The Programme for International Student Assessment (PISA) is a survey of educational achievement organised by the Organisation for Economic Co-operation and Development (OECD). The SFR will release the main findings for England, set in the context of the results for other parts of the UK and for other countries which took part in PISA 2006.
PISA repeats every three years. Each cycle focuses mainly on one of three areas: reading literacy, mathematical literacy and scientific literacy. The main focus for the 2006 round was science, with reading and mathematics as minor domains. PISA defines scientific literacy as the ability to identify questions, acquire new knowledge, explain scientific phenomena, and draw evidence-based conclusions about science-related issues.
The first PISA study was undertaken in 32 countries in 2000 (supplemented with a further 11 countries in 2002). 41 countries participated in the second cycle in 2003. 57 countries took part in the third cycle (2006), including all 30 OECD member states.
PISA directly measures the attainment of fifteen-year-olds. In England, for the 2006 exercise the test population was Year 11, i.e. those aged fifteen at the beginning of the academic year. Fieldwork took place in November 2006 under test conditions, following the standardised procedures implemented by all countries.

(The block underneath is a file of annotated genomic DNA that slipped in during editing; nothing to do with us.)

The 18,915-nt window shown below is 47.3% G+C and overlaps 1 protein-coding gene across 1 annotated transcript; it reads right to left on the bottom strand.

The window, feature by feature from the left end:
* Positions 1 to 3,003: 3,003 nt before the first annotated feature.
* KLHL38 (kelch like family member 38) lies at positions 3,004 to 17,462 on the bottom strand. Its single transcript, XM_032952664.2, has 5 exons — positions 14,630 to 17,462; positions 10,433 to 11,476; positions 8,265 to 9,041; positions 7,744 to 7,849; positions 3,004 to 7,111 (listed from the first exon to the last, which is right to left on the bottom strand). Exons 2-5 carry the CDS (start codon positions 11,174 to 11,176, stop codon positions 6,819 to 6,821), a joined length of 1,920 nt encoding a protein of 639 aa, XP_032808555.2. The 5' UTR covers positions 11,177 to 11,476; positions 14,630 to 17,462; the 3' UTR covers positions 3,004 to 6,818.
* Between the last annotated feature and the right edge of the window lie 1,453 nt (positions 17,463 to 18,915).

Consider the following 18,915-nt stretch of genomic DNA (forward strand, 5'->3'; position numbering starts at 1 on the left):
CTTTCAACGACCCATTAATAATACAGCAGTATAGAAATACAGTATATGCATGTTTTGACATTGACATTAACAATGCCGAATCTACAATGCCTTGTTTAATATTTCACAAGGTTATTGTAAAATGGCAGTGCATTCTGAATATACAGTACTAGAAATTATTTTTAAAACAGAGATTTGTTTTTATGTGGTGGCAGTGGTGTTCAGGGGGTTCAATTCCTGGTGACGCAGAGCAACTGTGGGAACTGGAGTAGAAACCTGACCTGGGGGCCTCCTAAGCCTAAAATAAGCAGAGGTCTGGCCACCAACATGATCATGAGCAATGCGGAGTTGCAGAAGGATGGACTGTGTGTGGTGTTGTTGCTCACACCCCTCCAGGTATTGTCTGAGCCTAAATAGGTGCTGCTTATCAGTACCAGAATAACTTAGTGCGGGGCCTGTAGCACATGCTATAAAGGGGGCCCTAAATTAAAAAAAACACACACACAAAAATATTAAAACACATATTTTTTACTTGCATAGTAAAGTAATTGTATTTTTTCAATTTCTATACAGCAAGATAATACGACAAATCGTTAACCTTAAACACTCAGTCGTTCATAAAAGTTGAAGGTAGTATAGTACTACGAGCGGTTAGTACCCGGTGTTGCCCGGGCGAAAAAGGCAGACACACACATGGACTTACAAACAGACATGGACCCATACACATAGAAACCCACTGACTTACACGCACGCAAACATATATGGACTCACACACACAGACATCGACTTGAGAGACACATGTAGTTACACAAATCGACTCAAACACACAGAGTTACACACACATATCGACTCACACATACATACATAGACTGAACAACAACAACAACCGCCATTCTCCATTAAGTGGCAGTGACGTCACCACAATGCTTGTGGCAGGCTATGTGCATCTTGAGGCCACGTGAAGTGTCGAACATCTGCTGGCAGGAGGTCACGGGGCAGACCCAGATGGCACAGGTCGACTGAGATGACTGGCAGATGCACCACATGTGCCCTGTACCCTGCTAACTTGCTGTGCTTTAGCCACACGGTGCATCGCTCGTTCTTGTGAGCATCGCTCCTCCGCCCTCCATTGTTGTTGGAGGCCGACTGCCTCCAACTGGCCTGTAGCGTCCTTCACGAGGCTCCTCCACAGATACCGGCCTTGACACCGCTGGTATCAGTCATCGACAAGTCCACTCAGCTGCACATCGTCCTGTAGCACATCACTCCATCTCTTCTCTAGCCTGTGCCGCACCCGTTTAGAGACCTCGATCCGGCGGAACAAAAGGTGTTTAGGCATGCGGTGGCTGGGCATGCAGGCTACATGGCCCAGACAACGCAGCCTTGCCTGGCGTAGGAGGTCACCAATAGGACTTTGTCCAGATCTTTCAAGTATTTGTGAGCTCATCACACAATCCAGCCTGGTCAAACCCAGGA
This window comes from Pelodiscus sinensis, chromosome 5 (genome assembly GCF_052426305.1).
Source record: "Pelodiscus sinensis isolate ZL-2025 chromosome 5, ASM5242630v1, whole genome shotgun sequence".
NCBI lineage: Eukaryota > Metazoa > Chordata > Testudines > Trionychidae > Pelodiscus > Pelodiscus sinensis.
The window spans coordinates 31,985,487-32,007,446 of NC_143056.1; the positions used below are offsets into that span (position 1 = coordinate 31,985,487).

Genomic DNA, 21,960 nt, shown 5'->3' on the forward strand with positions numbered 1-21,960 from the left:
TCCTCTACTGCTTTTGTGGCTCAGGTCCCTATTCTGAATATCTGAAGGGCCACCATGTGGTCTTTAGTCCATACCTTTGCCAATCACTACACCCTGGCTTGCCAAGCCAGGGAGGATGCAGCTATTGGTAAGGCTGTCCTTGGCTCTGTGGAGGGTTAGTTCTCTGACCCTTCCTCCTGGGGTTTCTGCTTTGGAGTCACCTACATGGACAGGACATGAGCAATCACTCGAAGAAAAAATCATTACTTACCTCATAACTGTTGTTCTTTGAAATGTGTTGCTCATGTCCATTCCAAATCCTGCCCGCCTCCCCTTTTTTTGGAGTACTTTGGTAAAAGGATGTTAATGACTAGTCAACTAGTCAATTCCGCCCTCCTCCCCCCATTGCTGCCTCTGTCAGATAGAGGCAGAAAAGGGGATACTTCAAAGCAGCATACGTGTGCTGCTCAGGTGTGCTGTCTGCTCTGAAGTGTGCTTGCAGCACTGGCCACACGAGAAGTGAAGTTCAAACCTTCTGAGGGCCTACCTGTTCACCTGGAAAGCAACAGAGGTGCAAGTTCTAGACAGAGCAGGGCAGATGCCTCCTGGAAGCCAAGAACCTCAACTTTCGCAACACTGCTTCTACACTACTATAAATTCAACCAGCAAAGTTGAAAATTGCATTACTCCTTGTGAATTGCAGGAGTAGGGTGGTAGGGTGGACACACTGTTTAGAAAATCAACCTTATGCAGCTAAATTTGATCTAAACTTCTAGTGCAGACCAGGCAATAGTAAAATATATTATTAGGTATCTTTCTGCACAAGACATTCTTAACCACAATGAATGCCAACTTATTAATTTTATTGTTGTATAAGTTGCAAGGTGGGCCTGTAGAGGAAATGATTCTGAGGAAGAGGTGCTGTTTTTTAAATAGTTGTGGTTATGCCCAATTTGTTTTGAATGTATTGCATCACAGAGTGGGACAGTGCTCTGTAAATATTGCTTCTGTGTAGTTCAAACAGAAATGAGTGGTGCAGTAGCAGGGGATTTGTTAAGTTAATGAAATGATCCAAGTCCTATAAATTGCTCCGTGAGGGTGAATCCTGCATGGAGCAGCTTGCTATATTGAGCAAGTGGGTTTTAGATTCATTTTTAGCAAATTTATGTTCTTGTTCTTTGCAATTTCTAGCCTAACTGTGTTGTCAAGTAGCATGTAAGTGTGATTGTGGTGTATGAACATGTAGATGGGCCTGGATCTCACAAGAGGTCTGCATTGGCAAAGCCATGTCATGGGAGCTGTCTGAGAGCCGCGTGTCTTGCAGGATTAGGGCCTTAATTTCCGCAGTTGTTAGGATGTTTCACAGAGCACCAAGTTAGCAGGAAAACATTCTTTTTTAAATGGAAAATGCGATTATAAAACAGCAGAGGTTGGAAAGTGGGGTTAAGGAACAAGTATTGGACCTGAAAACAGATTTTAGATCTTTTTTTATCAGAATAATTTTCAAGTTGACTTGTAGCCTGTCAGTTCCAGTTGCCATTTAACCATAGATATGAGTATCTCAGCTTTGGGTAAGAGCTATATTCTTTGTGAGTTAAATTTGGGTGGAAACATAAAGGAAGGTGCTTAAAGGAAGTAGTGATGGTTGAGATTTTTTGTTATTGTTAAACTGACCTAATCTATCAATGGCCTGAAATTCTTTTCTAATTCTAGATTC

In addition to the direct assessment, pupils completed a questionnaire to provide information on their economic and social backgrounds, study habits, and attitudes to science and to science learning. A school questionnaire provided information on the school's size, intake, resources and organisation, as well as science activities available in the school.
Statement issued on 30 November 2007 There was a leak of PISA data in Spanish and German newspapers on 28 November. In response, the OECD has issued a statement. The OECD has also published Fig 2.11c of the international PISA report which sets out countries' mean scores and range of rankings in the science achievement of fifteen-year-olds. The OECD intends to keep to the agreed embargo of 10am Paris time (9am GMT) on 4 December.
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